First, the row address strobe signal RAS falls to start the active period. In this active period, a row address signal (not shown) is latched and the latched row address signal is supplied to a row address decoder (not shown). The row address decoder decodes the row address signal supplied thereto and provides an output. In response to this output, any one of the word lines WL and any one of the dummy word lines WLDM connected to the row address decoder are selected and rise to a high level. As a result, a potential difference is caused in the pair of bit lines BL and BL according to the information stored in the memory cell MC and the dummy memory cell DMC associated with the selected lines. After that, the clock signal φS rises to enable the sense amplifier SAo so that the bit line of the low potential is brought to the ground potential. Then, the clock signal φR rises to start active pull-up operation. In this active pull-up operation, the bit line of the high level is pulled up from the precharge voltage VPR to the power supply voltage Vcc, oppositely to sense amplifying operation. For example, let us assume that the bit line of the high level is BL out of the pair of bit lines BL and BL. Since a node N1 of the gate of the transistor QAP0 and the capacitor CR0 is maintained in advance at the precharge voltage VPR of the bit line BL by turning on of the transistor QR0, the node N1 rises to a voltage higher than the power supply voltage Vcc by boost effect of the capacitor CR0 when the clock signal φR rises. As a result, the transistor QAP0 is conducted to a high degree and the bit line BL is pulled up to the power supply voltage Vcc. On the other hand, as for the bit line BL of the low level, the potential at a node N2 of the gate of the transistor QAP1 and the capacitor CR1 is equal to the ground level and consequently if the clock signal φR rises, the potential at the node N2 does not rise and the transistor QAP1 does not turn on. Thus, the active pull-up circuit APo pulls up only the bit line of the high level to the power supply voltage Vcc.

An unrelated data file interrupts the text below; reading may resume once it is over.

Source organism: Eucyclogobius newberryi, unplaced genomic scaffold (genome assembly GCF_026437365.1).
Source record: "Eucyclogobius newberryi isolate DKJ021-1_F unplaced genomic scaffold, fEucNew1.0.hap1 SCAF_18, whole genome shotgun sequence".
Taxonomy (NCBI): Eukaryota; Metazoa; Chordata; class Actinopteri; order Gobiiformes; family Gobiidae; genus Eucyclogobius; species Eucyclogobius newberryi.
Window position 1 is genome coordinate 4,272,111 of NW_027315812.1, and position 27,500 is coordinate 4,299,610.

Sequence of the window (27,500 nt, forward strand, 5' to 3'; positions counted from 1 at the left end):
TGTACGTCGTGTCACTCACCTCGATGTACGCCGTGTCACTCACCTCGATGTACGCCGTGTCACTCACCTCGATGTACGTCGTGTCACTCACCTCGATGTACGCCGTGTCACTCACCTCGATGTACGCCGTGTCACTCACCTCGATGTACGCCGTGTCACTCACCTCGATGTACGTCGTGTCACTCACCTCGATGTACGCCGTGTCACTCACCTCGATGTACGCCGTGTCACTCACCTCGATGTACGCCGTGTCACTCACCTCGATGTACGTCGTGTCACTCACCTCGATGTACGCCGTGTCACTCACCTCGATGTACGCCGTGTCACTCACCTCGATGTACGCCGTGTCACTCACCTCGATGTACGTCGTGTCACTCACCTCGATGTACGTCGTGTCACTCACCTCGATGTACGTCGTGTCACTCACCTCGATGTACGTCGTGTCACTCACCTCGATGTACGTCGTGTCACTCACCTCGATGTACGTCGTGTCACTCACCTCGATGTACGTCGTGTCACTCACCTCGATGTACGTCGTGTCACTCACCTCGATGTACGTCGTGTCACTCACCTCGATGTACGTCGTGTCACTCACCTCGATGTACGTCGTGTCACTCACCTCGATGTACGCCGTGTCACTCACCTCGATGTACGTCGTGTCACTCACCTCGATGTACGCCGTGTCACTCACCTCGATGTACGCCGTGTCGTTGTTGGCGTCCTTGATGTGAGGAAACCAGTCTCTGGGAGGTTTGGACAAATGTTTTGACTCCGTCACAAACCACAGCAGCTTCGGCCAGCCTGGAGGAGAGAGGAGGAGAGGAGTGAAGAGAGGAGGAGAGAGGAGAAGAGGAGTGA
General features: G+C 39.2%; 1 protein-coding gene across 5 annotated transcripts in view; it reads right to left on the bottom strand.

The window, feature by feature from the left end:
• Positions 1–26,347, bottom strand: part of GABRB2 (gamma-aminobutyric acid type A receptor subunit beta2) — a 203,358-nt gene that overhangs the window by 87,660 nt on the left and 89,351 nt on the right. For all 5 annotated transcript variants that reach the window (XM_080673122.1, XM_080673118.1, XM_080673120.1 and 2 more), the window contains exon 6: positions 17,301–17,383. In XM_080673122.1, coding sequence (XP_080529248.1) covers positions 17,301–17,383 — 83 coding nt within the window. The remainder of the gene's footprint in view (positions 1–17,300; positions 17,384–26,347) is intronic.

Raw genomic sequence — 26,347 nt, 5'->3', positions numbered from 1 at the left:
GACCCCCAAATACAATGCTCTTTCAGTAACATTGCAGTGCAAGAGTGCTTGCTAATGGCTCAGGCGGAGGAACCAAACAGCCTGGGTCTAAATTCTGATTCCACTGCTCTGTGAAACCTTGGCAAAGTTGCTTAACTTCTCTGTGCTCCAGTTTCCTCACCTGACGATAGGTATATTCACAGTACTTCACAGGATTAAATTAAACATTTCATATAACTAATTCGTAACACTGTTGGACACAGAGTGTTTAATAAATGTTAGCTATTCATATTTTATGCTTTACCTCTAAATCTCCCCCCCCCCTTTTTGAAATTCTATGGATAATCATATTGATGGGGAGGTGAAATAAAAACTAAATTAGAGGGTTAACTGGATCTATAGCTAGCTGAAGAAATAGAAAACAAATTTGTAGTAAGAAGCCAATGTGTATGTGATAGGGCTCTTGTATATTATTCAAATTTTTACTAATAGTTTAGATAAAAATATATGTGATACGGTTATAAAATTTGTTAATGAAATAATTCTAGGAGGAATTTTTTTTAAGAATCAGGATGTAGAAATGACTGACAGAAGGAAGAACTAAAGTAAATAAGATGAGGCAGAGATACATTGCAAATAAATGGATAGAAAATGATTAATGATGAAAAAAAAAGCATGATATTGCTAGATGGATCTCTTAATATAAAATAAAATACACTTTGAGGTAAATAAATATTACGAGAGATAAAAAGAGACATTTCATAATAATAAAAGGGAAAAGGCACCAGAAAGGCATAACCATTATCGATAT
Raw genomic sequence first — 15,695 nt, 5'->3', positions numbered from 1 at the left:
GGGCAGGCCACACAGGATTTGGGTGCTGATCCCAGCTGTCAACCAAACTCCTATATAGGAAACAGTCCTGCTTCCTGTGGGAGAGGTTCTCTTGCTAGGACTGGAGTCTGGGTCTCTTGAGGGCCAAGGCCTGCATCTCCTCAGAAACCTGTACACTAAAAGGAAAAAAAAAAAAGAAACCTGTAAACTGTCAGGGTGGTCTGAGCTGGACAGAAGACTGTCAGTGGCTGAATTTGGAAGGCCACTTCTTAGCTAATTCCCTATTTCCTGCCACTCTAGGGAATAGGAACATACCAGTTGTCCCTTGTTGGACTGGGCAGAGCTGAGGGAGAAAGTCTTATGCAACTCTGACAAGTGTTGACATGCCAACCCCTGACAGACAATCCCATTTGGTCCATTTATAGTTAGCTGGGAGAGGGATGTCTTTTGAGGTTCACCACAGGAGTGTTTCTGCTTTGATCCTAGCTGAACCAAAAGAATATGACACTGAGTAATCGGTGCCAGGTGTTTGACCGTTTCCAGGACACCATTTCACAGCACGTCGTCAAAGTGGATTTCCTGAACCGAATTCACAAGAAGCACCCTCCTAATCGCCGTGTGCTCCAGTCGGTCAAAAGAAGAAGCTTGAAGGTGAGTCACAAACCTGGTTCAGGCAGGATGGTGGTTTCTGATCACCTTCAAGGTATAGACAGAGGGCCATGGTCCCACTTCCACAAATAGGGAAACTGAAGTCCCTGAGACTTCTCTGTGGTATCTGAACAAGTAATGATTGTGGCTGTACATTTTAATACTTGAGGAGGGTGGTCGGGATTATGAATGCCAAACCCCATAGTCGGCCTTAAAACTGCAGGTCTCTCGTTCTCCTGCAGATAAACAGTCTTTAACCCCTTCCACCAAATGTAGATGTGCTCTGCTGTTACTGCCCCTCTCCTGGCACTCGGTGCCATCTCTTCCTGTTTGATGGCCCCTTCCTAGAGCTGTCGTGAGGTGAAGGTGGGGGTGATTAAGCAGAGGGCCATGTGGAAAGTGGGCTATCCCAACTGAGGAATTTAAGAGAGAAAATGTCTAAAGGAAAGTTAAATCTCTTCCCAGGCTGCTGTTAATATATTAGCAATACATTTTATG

When the above stated active pull-up operation is performed, half of the total number of bit lines are changed from the precharge voltage VPR to the power supply voltage Vcc and as a result consumption of electric current Icc from the power supply presents an acute peak as shown in FIG. 2. In addition, when the active period comes to an end after the rise of the row address strobe signal RAS, the selected word line WL and dummy word line WLDM fall so that all of the bit lines are precharged with VPR. At this time also, consumption of electric current Icc from the power supply presents an acute peak as shown in FIG. 2.